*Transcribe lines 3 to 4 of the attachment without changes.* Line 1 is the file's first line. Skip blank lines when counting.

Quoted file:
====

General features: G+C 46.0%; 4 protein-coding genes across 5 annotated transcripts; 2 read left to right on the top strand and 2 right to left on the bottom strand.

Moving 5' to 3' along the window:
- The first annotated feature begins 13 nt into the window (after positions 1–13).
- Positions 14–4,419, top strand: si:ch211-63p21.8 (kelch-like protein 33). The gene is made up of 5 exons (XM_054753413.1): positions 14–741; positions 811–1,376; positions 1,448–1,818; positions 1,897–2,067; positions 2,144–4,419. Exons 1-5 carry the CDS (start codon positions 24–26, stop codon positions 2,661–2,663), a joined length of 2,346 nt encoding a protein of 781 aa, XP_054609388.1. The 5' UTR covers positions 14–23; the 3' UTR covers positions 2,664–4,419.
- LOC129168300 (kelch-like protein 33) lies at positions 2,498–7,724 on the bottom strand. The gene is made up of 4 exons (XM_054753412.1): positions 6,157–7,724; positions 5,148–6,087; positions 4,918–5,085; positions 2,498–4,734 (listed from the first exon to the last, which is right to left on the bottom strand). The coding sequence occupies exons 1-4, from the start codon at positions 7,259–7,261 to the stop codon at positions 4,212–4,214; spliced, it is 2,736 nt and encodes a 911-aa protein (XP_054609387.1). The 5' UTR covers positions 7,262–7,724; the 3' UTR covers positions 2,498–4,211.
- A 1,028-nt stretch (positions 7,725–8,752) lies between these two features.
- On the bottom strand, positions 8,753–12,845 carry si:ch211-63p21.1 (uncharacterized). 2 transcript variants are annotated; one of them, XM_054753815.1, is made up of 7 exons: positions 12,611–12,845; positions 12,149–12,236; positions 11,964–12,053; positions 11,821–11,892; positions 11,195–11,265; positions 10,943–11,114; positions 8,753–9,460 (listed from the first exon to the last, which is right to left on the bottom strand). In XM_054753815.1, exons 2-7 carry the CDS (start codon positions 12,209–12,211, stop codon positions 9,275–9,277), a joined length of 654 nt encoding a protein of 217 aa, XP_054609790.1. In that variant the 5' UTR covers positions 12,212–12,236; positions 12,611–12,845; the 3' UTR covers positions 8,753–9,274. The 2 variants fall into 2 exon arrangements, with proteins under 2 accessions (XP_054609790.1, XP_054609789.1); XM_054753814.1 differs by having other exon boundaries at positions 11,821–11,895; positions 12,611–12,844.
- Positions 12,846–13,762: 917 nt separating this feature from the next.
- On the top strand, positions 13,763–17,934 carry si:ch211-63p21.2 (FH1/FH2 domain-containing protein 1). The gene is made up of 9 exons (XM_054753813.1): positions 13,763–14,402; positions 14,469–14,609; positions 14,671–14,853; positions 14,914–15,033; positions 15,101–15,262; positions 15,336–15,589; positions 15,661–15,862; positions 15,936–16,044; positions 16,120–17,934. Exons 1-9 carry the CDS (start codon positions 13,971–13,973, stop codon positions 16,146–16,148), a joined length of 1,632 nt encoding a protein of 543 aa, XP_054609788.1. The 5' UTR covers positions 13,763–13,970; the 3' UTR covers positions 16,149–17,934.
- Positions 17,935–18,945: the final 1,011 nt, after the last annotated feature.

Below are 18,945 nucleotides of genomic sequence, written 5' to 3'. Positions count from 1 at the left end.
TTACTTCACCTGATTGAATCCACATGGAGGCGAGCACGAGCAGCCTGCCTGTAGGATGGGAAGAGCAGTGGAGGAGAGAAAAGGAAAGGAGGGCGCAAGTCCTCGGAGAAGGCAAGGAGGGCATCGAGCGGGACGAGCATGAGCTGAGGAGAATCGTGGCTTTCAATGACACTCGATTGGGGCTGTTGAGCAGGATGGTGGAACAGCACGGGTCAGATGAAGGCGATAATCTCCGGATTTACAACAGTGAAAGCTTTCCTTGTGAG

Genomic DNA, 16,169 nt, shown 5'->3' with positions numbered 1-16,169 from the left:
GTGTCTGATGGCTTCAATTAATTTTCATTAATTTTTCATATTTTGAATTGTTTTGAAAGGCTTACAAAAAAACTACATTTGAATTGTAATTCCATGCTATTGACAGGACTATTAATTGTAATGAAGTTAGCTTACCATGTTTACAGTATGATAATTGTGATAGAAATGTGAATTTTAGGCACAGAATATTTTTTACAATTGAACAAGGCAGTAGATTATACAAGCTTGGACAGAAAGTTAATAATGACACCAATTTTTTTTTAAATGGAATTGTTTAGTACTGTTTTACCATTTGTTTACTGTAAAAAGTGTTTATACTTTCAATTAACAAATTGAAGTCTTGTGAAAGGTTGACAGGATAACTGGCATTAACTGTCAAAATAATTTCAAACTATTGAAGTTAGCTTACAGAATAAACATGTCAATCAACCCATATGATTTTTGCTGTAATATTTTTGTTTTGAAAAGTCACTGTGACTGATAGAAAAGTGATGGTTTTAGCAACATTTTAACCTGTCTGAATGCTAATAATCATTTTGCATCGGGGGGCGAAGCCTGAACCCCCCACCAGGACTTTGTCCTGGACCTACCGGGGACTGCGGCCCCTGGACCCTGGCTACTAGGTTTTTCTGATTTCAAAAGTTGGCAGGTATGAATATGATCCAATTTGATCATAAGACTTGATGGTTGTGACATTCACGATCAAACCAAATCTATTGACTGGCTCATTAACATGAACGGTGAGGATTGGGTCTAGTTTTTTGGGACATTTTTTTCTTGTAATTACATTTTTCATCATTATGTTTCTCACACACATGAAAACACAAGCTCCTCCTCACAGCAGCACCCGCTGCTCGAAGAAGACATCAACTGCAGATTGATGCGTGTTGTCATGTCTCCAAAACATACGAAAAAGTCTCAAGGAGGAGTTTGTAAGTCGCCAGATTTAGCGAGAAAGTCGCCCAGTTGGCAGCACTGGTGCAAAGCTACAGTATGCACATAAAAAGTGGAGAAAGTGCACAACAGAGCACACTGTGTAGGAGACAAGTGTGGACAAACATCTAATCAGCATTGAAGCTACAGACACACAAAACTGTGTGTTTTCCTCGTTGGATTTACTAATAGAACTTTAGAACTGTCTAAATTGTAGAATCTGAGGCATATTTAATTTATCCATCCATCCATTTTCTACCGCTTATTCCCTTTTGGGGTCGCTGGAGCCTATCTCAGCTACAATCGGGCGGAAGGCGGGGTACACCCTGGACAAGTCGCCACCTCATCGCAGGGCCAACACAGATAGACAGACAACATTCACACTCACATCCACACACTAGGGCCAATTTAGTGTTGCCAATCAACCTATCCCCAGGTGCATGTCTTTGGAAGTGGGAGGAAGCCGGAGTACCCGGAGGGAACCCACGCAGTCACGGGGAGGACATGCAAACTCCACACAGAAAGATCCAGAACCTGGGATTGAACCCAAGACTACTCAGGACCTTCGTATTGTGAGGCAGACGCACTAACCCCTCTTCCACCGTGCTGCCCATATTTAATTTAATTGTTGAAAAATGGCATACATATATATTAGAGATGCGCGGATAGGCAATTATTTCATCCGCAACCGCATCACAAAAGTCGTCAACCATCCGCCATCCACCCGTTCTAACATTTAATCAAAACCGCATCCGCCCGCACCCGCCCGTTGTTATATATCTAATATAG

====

- The first annotated feature begins 13 nt into the window (after positions 1–13).
- Positions 14–4,419, top strand: si:ch211-63p21.8 (kelch-like protein 33). The gene is made up of 5 exons (XM_054753413.1): positions 14–741; positions 811–1,376; positions 1,448–1,818; positions 1,897–2,067; positions 2,144–4,419. Exons 1-5 carry the CDS (start codon positions 24–26, stop codon positions 2,661–2,663), a joined length of 2,346 nt encoding a protein of 781 aa, XP_054609388.1. The 5' UTR covers positions 14–23; the 3' UTR covers positions 2,664–4,419.